Do you have SEO in mind when writing content for your website? Most do.
In fact, despite content being the most important component of one’s online presence, people are ready to pay less attention to the overall purpose their content should solve, and more attention to whether it improves SEO or not.
If you want to make a right balance between improving your search engine rankings and maintaining a higher standard of writing, you may find this SEO checklist for content writing helpful.
The idea of this blog post came to me when I was watching the latest Whiteboard Friday on Moz.com in which Rand Fishkin talks about the SEO checklist for the up coming year 2018 – what all you need to take care of to improve your search engine rankings.
Once you have taken care of the basic SEO necessities on your website, it’s mostly your ongoing content writing that has a positive, or a negative impact on your SEO.
So, when writing content for your website, keep referring to the checklist that I’m putting up in this post. If you are writing content on your own (instead of hiring a professional content writer), keep this checklist nearby.
1. Create an SEO friendly URL
If you are using a CMS like WordPress, it automatically creates the URL using your post title.
Although by default WordPress creates an SEO friendly URL (provided you have changed the default URL settings in WordPress), sometimes it can be too lengthy.
For example, if I let WordPress create a URL for this post automatically, it is going to create something like //credible-content.com/blog/seo-checklist-when-writing-content-for-your-website-in-2018, which, as you can see, is an unnecessarily lengthy URL.
Although there are a few plugins available that can create SEO-friendly URLs automatically, since I don’t want to install another plugin, I’m going to manually write the URL as //credible-content.com/blog/2018-seo-checklist-website-content-writing.
This way, a search engine like Google finds everything it needs to find about the blog post.
2. Do proper keyword research
SEO is incomplete without keywords.
It’s the keywords that tell Google what you are writing about.
How should you choose your keywords?
Whenever you are writing content for your website, always keep the searcher’s intent in mind.
What is he or she is looking for?
If he or she is looking for some information, is the content you are currently working providing that information?
Suppose you search for “SEO checklist for writing content”, or “SEO content writing checklist” and then you come to this blog post.
Are you getting the information you were looking for?
Does this blog post give you an SEO checklist that you can use for writing content?
Use the keywords people are actually using to find your content.
If it is difficult to find the right keywords use a tool like LongtailPro. Once you have supplied the base keyword (in my case it could be “SEO content writing”) it digs into the Google AdWords database and presents to you all possible keyword variations people are using. It also tells you how many people are actually using those individual keywords so that based on those numbers you can decide whether you want to put in the requisite effort or not.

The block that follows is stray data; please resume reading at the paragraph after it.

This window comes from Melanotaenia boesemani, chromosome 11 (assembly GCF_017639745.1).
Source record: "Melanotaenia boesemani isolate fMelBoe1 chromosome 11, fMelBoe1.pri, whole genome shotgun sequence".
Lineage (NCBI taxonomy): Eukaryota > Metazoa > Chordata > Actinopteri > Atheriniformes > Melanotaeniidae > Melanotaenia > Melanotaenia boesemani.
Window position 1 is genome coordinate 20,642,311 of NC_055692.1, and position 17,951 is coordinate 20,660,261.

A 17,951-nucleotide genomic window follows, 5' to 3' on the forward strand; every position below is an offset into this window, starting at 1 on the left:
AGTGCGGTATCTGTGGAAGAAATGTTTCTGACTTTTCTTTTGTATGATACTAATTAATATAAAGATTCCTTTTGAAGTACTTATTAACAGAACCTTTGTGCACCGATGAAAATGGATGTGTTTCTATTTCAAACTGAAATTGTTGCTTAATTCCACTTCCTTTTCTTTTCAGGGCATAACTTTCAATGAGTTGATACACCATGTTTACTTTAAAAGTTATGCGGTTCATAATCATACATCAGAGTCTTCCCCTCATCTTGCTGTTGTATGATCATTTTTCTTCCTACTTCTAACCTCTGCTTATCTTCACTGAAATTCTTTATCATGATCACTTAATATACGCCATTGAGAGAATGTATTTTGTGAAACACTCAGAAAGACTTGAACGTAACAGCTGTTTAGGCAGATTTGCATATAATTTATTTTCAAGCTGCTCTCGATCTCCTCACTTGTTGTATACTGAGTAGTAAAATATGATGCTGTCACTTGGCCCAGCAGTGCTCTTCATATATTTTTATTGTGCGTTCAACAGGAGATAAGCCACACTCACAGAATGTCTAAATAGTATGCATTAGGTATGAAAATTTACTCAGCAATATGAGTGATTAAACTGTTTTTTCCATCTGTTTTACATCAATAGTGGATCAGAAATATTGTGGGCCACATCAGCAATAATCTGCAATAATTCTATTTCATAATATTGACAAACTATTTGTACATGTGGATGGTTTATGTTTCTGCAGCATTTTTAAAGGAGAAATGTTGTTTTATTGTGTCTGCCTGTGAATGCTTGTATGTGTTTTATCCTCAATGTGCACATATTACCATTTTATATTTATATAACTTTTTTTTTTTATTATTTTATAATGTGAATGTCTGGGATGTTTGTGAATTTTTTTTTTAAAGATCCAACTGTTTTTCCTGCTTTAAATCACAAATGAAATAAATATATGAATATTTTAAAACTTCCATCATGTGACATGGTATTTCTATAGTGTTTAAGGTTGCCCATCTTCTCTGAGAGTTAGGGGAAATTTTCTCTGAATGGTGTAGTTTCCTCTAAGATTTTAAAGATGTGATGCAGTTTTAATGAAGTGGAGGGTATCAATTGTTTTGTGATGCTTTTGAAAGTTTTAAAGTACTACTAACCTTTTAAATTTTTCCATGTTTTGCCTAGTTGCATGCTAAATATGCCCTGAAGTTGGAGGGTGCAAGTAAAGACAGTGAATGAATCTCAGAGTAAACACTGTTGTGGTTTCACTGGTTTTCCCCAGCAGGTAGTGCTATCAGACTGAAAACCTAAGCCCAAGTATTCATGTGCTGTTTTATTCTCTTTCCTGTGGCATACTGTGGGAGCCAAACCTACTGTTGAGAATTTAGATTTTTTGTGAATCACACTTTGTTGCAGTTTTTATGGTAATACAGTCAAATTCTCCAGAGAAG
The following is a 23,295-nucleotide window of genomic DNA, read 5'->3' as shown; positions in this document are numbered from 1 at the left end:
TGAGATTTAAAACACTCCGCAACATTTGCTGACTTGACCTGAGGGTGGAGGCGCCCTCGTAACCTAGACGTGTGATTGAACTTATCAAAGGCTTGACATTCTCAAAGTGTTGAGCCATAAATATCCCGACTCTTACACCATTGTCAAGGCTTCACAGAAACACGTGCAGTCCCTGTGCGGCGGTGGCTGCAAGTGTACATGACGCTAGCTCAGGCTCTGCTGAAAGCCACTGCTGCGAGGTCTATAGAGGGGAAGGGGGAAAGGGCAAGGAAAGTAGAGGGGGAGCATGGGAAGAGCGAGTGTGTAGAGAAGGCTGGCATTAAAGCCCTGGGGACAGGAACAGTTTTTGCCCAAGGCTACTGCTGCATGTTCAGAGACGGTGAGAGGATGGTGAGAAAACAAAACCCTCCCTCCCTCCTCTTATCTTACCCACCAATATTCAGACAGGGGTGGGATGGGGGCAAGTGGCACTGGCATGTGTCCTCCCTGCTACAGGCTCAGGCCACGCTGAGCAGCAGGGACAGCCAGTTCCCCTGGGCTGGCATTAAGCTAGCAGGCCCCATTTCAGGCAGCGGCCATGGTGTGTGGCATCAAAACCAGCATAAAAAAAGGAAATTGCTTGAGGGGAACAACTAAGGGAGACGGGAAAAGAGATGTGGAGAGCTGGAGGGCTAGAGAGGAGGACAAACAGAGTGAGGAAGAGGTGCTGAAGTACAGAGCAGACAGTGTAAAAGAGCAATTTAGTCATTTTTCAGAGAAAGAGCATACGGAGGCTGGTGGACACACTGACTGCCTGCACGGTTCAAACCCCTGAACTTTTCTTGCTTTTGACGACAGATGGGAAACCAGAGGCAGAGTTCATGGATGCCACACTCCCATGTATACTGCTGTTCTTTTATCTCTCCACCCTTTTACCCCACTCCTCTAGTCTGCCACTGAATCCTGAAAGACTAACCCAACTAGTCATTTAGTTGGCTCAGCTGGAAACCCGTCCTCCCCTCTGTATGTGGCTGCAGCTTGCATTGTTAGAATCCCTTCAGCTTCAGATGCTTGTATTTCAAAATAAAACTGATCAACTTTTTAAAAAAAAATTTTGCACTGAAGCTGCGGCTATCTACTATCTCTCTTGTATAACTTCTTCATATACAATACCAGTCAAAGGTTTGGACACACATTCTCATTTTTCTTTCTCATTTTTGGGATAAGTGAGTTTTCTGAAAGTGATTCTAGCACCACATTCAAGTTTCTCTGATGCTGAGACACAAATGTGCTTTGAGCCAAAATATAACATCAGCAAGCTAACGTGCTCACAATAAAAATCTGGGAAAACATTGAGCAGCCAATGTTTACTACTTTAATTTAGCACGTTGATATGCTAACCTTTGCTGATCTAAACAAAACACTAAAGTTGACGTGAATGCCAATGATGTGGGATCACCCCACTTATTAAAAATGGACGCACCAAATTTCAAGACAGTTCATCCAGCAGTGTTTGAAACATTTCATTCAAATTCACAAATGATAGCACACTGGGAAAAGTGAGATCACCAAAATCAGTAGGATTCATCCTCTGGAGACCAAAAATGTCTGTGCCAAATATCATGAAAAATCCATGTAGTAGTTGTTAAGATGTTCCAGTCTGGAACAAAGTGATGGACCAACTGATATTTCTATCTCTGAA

It is very important that you find the right keywords before you start writing content because you will cleverly need to incorporate the keywords into your content writing.
3. Carefully study the links that are already ranking high for your chosen keywords
Search for your chosen keywords on Google and check out which links are already ranking higher.
Then go to these links and try to find out what is the reason Google is ranking them higher.
How have they arranged the content including text, images, and other components on the web page for blog post?
I’m not suggesting that you copy the content because it is ranking higher, but you can get some ideas from these pages about how to arrange your text and the keywords. Or even how many words and how many images to use.
Though, this alone won’t help you with better rankings because one’s rankings also depend on many external factors like how many quality incoming links the domain has, and what sort of buzz it is able to create on social media. But, it will give you some basic idea of with what you need to compete.
4. Select an appropriate person to write your content
Content writing for your business website is serious stuff. People will decide whether they want to do business with you or not, after reading your content.
Just imagine, missing all those business opportunities simply because you didn’t care enough about the quality and effectiveness of your content.
Tragically, I’ve seen many entrepreneurs losing their businesses because they didn’t invest in an experienced and able content writer.
Do you think people are going to do business with you just because you have setup a website and written a few things about your awesome product or service?
Well, guess what, there are hundreds of businesses like you for your prospective customers and clients to choose from, and on the Internet, it is just a matter of going from one website to another.
On your website, it’s just your written text that can convince people to do business with you. Take it very seriously.
5. Write a compelling title and description